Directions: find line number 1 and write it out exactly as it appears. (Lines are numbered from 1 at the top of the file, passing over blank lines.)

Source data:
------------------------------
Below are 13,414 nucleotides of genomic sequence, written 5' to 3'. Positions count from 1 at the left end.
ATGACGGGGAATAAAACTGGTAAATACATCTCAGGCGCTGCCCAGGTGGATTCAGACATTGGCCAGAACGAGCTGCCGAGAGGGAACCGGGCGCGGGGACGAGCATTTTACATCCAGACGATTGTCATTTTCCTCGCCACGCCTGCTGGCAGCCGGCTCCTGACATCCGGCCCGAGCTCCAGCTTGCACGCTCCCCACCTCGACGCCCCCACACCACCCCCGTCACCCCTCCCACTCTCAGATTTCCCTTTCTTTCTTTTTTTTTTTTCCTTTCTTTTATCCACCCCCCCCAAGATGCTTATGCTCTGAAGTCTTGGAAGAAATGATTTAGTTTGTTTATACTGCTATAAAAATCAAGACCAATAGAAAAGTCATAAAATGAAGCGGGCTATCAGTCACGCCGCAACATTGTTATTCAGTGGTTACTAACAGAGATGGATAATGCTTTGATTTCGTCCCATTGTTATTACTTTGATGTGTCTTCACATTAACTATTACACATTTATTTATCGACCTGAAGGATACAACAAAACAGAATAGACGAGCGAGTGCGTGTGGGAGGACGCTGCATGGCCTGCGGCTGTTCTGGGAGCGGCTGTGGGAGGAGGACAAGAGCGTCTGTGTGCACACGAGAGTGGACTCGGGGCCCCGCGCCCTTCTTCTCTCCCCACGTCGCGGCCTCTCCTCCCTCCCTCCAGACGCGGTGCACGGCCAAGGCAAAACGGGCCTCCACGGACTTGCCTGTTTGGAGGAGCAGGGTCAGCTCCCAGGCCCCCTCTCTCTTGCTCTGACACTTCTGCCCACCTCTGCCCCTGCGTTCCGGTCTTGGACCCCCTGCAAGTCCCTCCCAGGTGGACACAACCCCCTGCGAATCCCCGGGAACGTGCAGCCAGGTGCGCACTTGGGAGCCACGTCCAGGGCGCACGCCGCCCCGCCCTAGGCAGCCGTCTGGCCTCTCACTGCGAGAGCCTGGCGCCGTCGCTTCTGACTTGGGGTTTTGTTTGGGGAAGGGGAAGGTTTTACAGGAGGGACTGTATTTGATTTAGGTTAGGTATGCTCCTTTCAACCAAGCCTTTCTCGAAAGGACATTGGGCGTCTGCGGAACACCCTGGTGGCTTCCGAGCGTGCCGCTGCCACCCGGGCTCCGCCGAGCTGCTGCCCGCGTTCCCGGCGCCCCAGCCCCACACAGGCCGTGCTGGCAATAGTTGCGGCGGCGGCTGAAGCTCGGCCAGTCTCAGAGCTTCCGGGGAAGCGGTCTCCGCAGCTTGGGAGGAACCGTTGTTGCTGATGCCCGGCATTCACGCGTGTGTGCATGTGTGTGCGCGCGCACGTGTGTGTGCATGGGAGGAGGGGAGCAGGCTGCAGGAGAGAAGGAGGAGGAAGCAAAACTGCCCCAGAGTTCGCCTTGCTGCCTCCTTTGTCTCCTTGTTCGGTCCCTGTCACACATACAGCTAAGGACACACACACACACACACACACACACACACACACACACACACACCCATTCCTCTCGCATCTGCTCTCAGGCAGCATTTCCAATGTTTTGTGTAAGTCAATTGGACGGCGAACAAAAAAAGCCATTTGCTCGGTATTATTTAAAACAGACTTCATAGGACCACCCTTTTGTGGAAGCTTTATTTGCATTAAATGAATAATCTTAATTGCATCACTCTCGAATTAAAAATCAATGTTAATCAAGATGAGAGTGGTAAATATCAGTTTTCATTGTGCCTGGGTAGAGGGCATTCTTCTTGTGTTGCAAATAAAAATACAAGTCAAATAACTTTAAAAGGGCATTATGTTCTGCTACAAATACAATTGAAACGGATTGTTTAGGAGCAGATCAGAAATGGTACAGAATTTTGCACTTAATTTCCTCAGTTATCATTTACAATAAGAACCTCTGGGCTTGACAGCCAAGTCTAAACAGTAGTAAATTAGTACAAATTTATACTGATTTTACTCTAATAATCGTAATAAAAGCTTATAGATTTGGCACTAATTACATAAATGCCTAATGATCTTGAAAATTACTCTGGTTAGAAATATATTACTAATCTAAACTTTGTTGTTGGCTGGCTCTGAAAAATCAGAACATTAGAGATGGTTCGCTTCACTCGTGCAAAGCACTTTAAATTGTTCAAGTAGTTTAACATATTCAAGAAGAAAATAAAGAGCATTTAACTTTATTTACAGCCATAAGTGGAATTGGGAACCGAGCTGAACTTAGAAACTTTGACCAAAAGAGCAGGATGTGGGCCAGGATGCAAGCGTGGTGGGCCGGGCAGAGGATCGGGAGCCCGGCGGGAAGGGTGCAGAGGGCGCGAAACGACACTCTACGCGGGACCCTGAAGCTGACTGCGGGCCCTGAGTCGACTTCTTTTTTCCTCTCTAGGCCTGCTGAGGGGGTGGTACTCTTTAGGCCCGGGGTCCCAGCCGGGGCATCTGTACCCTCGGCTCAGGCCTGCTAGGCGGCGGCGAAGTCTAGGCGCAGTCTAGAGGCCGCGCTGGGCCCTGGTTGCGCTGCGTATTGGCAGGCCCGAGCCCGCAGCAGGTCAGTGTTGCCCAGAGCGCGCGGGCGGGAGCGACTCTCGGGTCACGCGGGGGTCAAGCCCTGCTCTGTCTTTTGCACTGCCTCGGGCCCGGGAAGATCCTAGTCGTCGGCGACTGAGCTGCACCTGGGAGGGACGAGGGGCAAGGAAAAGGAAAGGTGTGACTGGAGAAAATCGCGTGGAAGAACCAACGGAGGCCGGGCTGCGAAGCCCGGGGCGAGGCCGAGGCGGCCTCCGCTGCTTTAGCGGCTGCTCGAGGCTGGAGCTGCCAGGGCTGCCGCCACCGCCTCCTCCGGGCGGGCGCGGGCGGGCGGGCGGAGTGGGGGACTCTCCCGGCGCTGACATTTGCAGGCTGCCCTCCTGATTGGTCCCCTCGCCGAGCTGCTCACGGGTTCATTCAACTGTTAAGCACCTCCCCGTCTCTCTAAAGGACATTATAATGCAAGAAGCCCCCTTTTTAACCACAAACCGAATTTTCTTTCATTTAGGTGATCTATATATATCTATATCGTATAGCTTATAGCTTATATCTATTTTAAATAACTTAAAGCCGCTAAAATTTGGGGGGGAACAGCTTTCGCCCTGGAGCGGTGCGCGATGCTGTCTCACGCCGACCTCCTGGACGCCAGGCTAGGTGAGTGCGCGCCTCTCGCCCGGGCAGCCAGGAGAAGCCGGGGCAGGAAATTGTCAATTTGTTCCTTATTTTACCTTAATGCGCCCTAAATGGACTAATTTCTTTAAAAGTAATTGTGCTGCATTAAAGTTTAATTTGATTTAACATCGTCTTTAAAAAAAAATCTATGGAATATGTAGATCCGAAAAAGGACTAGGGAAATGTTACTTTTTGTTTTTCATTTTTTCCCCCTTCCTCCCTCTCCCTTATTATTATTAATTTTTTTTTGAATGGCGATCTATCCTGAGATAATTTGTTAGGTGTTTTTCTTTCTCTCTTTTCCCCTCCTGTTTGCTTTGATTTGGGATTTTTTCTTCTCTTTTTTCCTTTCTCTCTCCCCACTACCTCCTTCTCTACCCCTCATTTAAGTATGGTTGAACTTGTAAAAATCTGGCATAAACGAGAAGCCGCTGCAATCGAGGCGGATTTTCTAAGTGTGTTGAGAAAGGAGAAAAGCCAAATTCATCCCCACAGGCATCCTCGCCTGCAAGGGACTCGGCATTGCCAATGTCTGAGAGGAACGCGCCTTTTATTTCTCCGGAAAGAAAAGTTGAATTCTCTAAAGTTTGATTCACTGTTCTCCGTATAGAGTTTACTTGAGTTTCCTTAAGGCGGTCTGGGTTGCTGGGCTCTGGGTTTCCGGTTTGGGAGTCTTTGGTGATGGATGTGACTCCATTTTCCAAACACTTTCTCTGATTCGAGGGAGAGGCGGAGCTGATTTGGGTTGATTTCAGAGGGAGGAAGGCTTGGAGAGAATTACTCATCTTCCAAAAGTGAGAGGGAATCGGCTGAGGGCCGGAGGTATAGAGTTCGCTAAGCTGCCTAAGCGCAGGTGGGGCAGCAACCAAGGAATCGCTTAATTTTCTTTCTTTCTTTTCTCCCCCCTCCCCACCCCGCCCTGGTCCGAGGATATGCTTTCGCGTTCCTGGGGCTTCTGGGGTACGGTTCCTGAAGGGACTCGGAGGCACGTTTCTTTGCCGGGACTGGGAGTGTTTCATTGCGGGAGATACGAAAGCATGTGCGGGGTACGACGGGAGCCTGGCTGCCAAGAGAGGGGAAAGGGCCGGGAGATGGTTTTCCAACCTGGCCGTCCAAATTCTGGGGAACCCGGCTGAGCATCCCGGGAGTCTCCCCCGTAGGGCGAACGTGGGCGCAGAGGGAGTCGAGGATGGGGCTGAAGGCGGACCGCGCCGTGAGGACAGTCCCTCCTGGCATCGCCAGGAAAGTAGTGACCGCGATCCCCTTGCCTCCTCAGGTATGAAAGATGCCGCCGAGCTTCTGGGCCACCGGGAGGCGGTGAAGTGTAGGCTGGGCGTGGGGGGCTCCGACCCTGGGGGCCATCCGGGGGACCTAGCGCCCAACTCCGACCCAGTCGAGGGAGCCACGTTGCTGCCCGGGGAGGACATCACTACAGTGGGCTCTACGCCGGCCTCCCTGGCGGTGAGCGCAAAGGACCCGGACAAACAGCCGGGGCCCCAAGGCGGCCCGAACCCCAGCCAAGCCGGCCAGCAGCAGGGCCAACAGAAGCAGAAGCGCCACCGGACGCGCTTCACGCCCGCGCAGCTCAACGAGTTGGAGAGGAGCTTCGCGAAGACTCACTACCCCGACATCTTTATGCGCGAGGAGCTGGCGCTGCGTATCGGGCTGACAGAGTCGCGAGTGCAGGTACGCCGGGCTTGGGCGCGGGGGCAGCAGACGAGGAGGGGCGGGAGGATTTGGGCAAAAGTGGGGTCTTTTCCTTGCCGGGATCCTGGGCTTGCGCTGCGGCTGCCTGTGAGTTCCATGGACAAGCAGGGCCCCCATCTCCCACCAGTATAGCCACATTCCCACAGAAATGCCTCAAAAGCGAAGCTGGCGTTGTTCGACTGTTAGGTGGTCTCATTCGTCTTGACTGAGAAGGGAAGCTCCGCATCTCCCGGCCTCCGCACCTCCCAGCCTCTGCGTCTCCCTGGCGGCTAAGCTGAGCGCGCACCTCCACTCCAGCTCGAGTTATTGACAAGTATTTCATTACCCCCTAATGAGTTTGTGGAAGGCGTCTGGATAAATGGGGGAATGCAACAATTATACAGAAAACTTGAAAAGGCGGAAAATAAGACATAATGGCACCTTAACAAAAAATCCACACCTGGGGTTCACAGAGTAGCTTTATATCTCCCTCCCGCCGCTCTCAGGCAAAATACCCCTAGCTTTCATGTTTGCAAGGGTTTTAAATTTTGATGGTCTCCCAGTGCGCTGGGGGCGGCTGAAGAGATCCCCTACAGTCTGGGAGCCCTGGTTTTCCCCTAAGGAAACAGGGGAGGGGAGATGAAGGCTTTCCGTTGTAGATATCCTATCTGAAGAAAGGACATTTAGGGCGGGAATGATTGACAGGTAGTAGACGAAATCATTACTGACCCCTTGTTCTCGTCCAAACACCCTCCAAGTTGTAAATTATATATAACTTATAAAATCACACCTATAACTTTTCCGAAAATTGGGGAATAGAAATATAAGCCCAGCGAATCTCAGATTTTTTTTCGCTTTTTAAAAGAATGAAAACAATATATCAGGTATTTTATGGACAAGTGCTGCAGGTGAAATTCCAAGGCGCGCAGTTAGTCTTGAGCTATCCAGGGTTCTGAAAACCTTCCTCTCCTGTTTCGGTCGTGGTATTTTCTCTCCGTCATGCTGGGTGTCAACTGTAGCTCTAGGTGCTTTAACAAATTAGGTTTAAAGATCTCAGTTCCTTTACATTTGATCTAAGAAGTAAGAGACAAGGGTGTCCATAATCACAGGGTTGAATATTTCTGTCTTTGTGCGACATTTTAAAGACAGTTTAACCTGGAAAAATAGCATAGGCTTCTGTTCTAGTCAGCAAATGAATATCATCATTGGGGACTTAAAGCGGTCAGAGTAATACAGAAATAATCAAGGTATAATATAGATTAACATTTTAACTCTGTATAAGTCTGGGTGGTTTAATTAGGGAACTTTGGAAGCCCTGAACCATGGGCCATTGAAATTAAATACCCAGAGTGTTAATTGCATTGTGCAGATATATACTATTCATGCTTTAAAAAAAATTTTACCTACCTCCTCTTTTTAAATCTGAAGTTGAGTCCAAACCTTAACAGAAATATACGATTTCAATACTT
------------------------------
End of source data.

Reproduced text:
Below are 13,414 nucleotides of genomic sequence, written 5' to 3'. Positions count from 1 at the left end.